"I tell you what it's like. It's like she's given me a box full of really nice things, but before she's put them in the box she's broken them all. And I've only realised when I get home."
I overheard this somewhere around Clerkenwell. Two women sitting on a bench, not lunchtime, a smoking break I think.
When people no longer gather at the entrances of buildings or in adjacent gardens to share cigarettes and confidences something will be lost. The worst loss is that which in our complacency we are apt not to notice.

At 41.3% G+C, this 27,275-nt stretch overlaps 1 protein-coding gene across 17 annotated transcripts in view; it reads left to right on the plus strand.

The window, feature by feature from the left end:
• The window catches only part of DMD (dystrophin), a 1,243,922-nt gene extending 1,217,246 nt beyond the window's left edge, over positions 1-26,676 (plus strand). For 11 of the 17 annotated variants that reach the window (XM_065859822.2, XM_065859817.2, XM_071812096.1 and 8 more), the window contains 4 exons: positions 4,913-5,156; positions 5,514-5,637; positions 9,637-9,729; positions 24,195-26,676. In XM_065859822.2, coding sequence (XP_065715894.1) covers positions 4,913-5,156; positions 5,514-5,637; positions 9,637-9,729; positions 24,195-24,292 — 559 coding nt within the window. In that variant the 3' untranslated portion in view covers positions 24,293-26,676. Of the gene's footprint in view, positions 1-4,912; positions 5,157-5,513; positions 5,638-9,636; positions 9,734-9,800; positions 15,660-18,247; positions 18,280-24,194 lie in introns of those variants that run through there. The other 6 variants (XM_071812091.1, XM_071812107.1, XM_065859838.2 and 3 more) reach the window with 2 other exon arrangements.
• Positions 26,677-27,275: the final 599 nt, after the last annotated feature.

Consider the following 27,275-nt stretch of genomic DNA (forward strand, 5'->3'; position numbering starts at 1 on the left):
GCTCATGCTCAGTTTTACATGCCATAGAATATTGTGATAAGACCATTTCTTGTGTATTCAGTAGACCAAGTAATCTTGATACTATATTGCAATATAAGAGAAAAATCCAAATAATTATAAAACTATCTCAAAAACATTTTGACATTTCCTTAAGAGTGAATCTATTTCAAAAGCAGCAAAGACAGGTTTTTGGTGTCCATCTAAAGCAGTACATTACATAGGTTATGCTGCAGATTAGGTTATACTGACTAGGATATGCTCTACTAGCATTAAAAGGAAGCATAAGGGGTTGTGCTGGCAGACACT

Often difficult choosing a book, more so when in circumstances of preparing to be alone with the thing (other books and distractions being excluded) for some time. Best to take one from your own shelves, and one from someone else's (shop, library, friend or relative), make the two dissimilar. Thus if hacked off with one, the other should be tolerable. If neither can be borne one is a spoilt brat and deserves what one gets. At least that's the theory.
First encounter between Durrell's Alexandria narrator and Justine described such that now difficult not to fall on the thing and suck it dry before Thursday. 'Scarlet and Black' is more portable, having been reminded of S. by C. the other day. I want to see if he is as clear as I remember, as he wished to be.